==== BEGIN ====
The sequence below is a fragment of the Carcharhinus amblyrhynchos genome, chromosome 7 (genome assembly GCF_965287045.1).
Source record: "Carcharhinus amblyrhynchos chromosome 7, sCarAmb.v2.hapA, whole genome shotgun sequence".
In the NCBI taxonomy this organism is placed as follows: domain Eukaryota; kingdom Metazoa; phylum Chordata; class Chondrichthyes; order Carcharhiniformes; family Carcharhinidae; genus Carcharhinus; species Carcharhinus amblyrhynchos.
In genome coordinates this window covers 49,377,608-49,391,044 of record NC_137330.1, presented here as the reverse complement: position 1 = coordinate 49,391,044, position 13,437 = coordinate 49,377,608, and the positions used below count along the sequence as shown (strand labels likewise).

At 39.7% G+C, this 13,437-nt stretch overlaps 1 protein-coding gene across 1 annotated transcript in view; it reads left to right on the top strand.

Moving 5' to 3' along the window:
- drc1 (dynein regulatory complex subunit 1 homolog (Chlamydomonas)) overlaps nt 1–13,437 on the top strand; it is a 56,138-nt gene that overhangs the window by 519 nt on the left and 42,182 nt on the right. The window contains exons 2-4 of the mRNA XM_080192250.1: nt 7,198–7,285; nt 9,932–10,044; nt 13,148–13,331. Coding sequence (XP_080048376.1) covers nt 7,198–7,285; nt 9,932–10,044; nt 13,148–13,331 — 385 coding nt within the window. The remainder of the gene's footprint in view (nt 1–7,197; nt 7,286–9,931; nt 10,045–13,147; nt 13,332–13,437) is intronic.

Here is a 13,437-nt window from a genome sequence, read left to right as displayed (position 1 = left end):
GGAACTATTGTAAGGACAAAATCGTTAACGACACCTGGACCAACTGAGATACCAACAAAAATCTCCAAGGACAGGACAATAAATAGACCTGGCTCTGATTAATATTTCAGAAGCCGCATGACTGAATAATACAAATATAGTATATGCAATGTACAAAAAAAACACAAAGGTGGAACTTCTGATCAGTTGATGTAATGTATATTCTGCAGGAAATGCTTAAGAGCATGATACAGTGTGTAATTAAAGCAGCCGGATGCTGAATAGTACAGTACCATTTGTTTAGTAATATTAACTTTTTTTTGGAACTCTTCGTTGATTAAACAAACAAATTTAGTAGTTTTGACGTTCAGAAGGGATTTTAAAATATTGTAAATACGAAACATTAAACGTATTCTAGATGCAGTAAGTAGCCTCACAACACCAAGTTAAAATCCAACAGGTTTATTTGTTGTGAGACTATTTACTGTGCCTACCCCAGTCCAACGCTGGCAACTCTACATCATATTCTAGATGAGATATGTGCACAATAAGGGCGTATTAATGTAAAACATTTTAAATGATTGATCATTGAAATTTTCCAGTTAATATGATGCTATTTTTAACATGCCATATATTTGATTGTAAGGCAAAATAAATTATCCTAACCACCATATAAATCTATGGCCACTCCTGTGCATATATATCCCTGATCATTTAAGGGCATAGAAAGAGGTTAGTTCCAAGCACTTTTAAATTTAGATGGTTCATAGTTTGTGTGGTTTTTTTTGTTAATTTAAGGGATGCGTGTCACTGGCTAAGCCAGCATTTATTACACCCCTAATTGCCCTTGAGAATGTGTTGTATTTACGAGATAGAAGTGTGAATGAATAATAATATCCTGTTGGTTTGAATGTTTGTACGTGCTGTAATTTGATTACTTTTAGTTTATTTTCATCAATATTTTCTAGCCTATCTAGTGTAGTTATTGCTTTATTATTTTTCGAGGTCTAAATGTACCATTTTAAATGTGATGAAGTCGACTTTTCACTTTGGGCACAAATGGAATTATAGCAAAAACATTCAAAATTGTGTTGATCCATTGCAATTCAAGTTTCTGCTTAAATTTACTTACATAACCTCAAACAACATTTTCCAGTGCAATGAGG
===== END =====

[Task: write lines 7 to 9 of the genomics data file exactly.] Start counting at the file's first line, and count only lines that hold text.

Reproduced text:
- drc1 (dynein regulatory complex subunit 1 homolog (Chlamydomonas)) overlaps nt 1–13,437 on the top strand; it is a 56,138-nt gene that overhangs the window by 519 nt on the left and 42,182 nt on the right. The window contains exons 2-4 of the mRNA XM_080192250.1: nt 7,198–7,285; nt 9,932–10,044; nt 13,148–13,331. Coding sequence (XP_080048376.1) covers nt 7,198–7,285; nt 9,932–10,044; nt 13,148–13,331 — 385 coding nt within the window. The remainder of the gene's footprint in view (nt 1–7,197; nt 7,286–9,931; nt 10,045–13,147; nt 13,332–13,437) is intronic.

Here is a 13,437-nt window from a genome sequence, read left to right as displayed (position 1 = left end):
GGAACTATTGTAAGGACAAAATCGTTAACGACACCTGGACCAACTGAGATACCAACAAAAATCTCCAAGGACAGGACAATAAATAGACCTGGCTCTGATTAATATTTCAGAAGCCGCATGACTGAATAATACAAATATAGTATATGCAATGTACAAAAAAAACACAAAGGTGGAACTTCTGATCAGTTGATGTAATGTATATTCTGCAGGAAATGCTTAAGAGCATGATACAGTGTGTAATTAAAGCAGCCGGATGCTGAATAGTACAGTACCATTTGTTTAGTAATATTAACTTTTTTTTGGAACTCTTCGTTGATTAAACAAACAAATTTAGTAGTTTTGACGTTCAGAAGGGATTTTAAAATATTGTAAATACGAAACATTAAACGTATTCTAGATGCAGTAAGTAGCCTCACAACACCAAGTTAAAATCCAACAGGTTTATTTGTTGTGAGACTATTTACTGTGCCTACCCCAGTCCAACGCTGGCAACTCTACATCATATTCTAGATGAGATATGTGCACAATAAGGGCGTATTAATGTAAAACATTTTAAATGATTGATCATTGAAATTTTCCAGTTAATATGATGCTATTTTTAACATGCCATATATTTGATTGTAAGGCAAAATAAATTATCCTAACCACCATATAAATCTATGGCCACTCCTGTGCATATATATCCCTGATCATTTAAGGGCATAGAAAGAGGTTAGTTCCAAGCACTTTTAAATTTAGATGGTTCATAGTTTGTGTGGTTTTTTTTGTTAATTTAAGGGATGCGTGTCACTGGCTAAGCCAGCATTTATTACACCCCTAATTGCCCTTGAGAATGTGTTGTATTTACGAGATAGAAGTGTGAATGAATAATAATATCCTGTTGGTTTGAATGTTTGTACGTGCTGTAATTTGATTACTTTTAGTTTATTTTCATCAATATTTTCTAGCCTATCTAGTGTAGTTATTGCTTTATTATTTTTCGAGGTCTAAATGTACCATTTTAAATGTGATGAAGTCGACTTTTCACTTTGGGCACAAATGGAATTATAGCAAAAACATTCAAAATTGTGTTGATCCATTGCAATTCAAGTTTCTGCTTAAATTTACTTACATAACCTCAAACAACATTTTCCAGTGCAATGAGG